As the plane backs away from the gate, the flight attendant holds up a yellow oxygen mask and says something like this:

“If the air pressure in the cabin drops suddenly, a yellow oxygen mask will drop from a compartment above your head. Put on your own mask first before assisting anyone else.” What they don’t tell us (and I don’t blame them) is why.

If a commercial jet loses cabin pressure at 35,000 feet, most passengers will slip into unconsciousness in less than 30 seconds without supplemental oxygen. If you put your mask on immediately, you can now help others with their masks. But if you help someone else first and they can’t help you back—if they’re a small child, for instance—you could both be in big trouble.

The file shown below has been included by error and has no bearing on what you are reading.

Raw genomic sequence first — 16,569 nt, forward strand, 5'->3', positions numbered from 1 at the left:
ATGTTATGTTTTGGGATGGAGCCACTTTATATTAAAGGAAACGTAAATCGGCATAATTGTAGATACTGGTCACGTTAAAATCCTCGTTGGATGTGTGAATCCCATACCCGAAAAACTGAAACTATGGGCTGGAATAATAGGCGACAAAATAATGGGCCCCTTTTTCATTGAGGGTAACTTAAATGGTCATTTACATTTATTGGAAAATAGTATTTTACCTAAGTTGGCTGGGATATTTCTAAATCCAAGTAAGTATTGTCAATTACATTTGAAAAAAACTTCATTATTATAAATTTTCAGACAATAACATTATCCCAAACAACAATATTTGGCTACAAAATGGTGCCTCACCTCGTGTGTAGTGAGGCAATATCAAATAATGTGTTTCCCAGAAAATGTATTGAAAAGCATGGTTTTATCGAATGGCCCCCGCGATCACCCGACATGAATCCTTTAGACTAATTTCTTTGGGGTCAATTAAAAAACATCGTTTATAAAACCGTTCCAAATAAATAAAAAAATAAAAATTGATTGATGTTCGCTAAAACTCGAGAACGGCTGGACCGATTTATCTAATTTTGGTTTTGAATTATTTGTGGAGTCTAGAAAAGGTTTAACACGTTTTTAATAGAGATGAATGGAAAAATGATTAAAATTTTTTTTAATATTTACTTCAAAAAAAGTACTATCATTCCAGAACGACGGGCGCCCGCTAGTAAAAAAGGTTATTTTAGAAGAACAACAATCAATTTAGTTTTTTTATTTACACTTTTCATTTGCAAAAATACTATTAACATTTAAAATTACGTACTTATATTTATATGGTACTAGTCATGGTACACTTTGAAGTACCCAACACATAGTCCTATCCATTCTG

There’s an obvious principle at work here: we must take care of ourselves in order to help others.

Busy, hard-working people rarely find this easy. Self-care—going for a run on a Saturday morning, leaving the kids with a babysitter to catch a movie, scheduling a couple of Think Days—feels selfish. Strangely enough, it’s the opposite that’s true. Self-neglect is selfish, and self-care is selfless.

If you want to help others, first help yourself.